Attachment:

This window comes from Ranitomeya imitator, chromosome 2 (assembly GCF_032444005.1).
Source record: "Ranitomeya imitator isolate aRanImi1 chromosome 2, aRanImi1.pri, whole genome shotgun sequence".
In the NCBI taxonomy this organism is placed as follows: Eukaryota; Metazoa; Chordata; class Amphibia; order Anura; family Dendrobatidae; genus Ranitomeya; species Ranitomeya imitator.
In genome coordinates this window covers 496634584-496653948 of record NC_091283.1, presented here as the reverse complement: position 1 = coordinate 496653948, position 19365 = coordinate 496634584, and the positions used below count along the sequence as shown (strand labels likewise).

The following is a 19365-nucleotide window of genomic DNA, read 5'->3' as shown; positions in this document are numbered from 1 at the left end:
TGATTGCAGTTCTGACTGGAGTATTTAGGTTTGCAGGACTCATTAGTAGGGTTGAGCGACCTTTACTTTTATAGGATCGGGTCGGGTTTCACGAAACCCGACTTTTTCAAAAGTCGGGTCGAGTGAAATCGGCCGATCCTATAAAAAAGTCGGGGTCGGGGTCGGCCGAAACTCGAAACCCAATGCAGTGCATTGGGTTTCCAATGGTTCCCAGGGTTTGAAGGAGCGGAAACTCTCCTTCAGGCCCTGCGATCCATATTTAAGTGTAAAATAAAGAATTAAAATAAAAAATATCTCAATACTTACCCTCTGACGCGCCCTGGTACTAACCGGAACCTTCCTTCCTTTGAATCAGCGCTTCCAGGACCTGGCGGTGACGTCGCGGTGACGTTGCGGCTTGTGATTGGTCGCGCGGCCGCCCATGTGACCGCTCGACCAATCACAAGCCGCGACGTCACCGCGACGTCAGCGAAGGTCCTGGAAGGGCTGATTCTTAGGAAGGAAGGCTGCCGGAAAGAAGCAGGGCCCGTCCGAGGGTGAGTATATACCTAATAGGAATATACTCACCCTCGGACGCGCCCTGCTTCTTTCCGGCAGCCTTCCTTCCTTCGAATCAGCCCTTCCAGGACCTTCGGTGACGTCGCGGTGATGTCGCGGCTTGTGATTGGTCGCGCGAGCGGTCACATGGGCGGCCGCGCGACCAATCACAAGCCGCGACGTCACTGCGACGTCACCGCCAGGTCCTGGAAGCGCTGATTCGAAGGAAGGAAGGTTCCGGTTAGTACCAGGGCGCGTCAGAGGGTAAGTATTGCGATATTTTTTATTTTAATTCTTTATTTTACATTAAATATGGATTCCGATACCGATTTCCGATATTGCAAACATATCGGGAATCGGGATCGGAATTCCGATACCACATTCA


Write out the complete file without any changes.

This window comes from Ranitomeya imitator, chromosome 2 (assembly GCF_032444005.1).
Source record: "Ranitomeya imitator isolate aRanImi1 chromosome 2, aRanImi1.pri, whole genome shotgun sequence".
In the NCBI taxonomy this organism is placed as follows: Eukaryota; Metazoa; Chordata; class Amphibia; order Anura; family Dendrobatidae; genus Ranitomeya; species Ranitomeya imitator.
In genome coordinates this window covers 496634584-496653948 of record NC_091283.1, presented here as the reverse complement: position 1 = coordinate 496653948, position 19365 = coordinate 496634584, and the positions used below count along the sequence as shown (strand labels likewise).

The following is a 19365-nucleotide window of genomic DNA, read 5'->3' as shown; positions in this document are numbered from 1 at the left end:
TGATTGCAGTTCTGACTGGAGTATTTAGGTTTGCAGGACTCATTAGTAGGGTTGAGCGACCTTTACTTTTATAGGATCGGGTCGGGTTTCACGAAACCCGACTTTTTCAAAAGTCGGGTCGAGTGAAATCGGCCGATCCTATAAAAAAGTCGGGGTCGGGGTCGGCCGAAACTCGAAACCCAATGCAGTGCATTGGGTTTCCAATGGTTCCCAGGGTTTGAAGGAGCGGAAACTCTCCTTCAGGCCCTGCGATCCATATTTAAGTGTAAAATAAAGAATTAAAATAAAAAATATCTCAATACTTACCCTCTGACGCGCCCTGGTACTAACCGGAACCTTCCTTCCTTTGAATCAGCGCTTCCAGGACCTGGCGGTGACGTCGCGGTGACGTTGCGGCTTGTGATTGGTCGCGCGGCCGCCCATGTGACCGCTCGACCAATCACAAGCCGCGACGTCACCGCGACGTCAGCGAAGGTCCTGGAAGGGCTGATTCTTAGGAAGGAAGGCTGCCGGAAAGAAGCAGGGCCCGTCCGAGGGTGAGTATATACCTAATAGGAATATACTCACCCTCGGACGCGCCCTGCTTCTTTCCGGCAGCCTTCCTTCCTTCGAATCAGCCCTTCCAGGACCTTCGGTGACGTCGCGGTGATGTCGCGGCTTGTGATTGGTCGCGCGAGCGGTCACATGGGCGGCCGCGCGACCAATCACAAGCCGCGACGTCACTGCGACGTCACCGCCAGGTCCTGGAAGCGCTGATTCGAAGGAAGGAAGGTTCCGGTTAGTACCAGGGCGCGTCAGAGGGTAAGTATTGCGATATTTTTTATTTTAATTCTTTATTTTACATTAAATATGGATTCCGATACCGATTTCCGATATTGCAAACATATCGGGAATCGGGATCGGAATTCCGATACCACATTCA